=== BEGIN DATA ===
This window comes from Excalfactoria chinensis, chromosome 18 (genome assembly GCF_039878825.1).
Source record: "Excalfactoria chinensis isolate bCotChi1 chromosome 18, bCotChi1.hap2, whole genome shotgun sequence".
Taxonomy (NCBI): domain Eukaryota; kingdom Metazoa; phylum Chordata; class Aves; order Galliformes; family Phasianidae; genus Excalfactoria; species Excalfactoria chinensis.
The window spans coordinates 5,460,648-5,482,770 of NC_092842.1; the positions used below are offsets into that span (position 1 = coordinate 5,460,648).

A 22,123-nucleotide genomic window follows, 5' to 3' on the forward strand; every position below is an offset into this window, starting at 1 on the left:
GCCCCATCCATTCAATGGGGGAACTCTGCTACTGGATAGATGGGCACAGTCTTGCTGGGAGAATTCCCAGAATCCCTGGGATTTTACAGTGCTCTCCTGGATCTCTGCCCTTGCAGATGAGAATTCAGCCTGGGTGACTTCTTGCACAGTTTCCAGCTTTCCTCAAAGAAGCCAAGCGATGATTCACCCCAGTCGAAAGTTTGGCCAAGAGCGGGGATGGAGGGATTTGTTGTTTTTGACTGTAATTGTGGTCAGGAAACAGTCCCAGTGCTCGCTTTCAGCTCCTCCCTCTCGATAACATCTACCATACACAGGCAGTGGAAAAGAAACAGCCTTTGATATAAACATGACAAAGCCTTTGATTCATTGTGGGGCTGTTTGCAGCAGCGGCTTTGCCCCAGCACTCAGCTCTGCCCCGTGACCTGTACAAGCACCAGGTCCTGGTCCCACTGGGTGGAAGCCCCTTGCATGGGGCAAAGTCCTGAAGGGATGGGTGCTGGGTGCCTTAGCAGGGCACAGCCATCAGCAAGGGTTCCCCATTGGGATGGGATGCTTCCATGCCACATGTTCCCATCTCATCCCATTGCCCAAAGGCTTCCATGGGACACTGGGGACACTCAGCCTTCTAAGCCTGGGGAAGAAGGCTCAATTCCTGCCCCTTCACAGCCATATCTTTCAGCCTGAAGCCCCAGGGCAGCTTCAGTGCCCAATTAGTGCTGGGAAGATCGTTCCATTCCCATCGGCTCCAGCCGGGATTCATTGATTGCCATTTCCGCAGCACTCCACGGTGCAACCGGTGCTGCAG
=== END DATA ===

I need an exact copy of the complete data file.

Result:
This window comes from Excalfactoria chinensis, chromosome 18 (genome assembly GCF_039878825.1).
Source record: "Excalfactoria chinensis isolate bCotChi1 chromosome 18, bCotChi1.hap2, whole genome shotgun sequence".
Taxonomy (NCBI): domain Eukaryota; kingdom Metazoa; phylum Chordata; class Aves; order Galliformes; family Phasianidae; genus Excalfactoria; species Excalfactoria chinensis.
The window spans coordinates 5,460,648-5,482,770 of NC_092842.1; the positions used below are offsets into that span (position 1 = coordinate 5,460,648).

A 22,123-nucleotide genomic window follows, 5' to 3' on the forward strand; every position below is an offset into this window, starting at 1 on the left:
GCCCCATCCATTCAATGGGGGAACTCTGCTACTGGATAGATGGGCACAGTCTTGCTGGGAGAATTCCCAGAATCCCTGGGATTTTACAGTGCTCTCCTGGATCTCTGCCCTTGCAGATGAGAATTCAGCCTGGGTGACTTCTTGCACAGTTTCCAGCTTTCCTCAAAGAAGCCAAGCGATGATTCACCCCAGTCGAAAGTTTGGCCAAGAGCGGGGATGGAGGGATTTGTTGTTTTTGACTGTAATTGTGGTCAGGAAACAGTCCCAGTGCTCGCTTTCAGCTCCTCCCTCTCGATAACATCTACCATACACAGGCAGTGGAAAAGAAACAGCCTTTGATATAAACATGACAAAGCCTTTGATTCATTGTGGGGCTGTTTGCAGCAGCGGCTTTGCCCCAGCACTCAGCTCTGCCCCGTGACCTGTACAAGCACCAGGTCCTGGTCCCACTGGGTGGAAGCCCCTTGCATGGGGCAAAGTCCTGAAGGGATGGGTGCTGGGTGCCTTAGCAGGGCACAGCCATCAGCAAGGGTTCCCCATTGGGATGGGATGCTTCCATGCCACATGTTCCCATCTCATCCCATTGCCCAAAGGCTTCCATGGGACACTGGGGACACTCAGCCTTCTAAGCCTGGGGAAGAAGGCTCAATTCCTGCCCCTTCACAGCCATATCTTTCAGCCTGAAGCCCCAGGGCAGCTTCAGTGCCCAATTAGTGCTGGGAAGATCGTTCCATTCCCATCGGCTCCAGCCGGGATTCATTGATTGCCATTTCCGCAGCACTCCACGGTGCAACCGGTGCTGCAG